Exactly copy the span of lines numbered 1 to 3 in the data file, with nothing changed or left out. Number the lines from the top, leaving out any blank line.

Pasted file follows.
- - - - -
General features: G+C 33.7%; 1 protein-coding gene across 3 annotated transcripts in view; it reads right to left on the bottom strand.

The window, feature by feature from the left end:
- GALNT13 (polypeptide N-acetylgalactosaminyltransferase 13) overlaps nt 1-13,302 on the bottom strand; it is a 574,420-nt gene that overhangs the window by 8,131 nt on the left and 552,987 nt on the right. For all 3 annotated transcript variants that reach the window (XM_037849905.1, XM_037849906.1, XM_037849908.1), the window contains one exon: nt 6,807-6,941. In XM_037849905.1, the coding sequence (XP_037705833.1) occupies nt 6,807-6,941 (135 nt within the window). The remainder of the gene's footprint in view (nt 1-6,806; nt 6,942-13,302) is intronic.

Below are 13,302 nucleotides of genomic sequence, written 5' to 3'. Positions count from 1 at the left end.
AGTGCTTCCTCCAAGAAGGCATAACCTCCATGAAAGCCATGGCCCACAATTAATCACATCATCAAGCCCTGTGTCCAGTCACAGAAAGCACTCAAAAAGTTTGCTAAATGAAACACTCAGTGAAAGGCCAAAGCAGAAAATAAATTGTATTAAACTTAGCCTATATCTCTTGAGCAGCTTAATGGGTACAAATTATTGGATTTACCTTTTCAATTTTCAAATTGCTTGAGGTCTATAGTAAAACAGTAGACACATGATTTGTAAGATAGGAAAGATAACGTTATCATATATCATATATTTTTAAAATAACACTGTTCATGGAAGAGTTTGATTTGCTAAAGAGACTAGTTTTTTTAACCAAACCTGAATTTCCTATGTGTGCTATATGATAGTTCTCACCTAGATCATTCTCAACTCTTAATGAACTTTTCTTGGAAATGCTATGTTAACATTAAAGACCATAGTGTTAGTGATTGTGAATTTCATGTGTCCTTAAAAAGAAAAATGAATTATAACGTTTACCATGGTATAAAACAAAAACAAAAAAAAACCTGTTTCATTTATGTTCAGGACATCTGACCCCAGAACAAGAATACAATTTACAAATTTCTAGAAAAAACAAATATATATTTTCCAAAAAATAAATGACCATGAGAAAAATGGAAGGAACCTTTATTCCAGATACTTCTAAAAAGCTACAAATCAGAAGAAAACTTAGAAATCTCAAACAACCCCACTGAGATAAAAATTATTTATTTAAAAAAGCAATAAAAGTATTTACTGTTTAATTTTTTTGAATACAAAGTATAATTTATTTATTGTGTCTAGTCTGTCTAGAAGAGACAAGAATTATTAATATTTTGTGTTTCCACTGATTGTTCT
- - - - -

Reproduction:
General features: G+C 33.7%; 1 protein-coding gene across 3 annotated transcripts in view; it reads right to left on the bottom strand.

The window, feature by feature from the left end:
- GALNT13 (polypeptide N-acetylgalactosaminyltransferase 13) overlaps nt 1-13,302 on the bottom strand; it is a 574,420-nt gene that overhangs the window by 8,131 nt on the left and 552,987 nt on the right. For all 3 annotated transcript variants that reach the window (XM_037849905.1, XM_037849906.1, XM_037849908.1), the window contains one exon: nt 6,807-6,941. In XM_037849905.1, the coding sequence (XP_037705833.1) occupies nt 6,807-6,941 (135 nt within the window). The remainder of the gene's footprint in view (nt 1-6,806; nt 6,942-13,302) is intronic.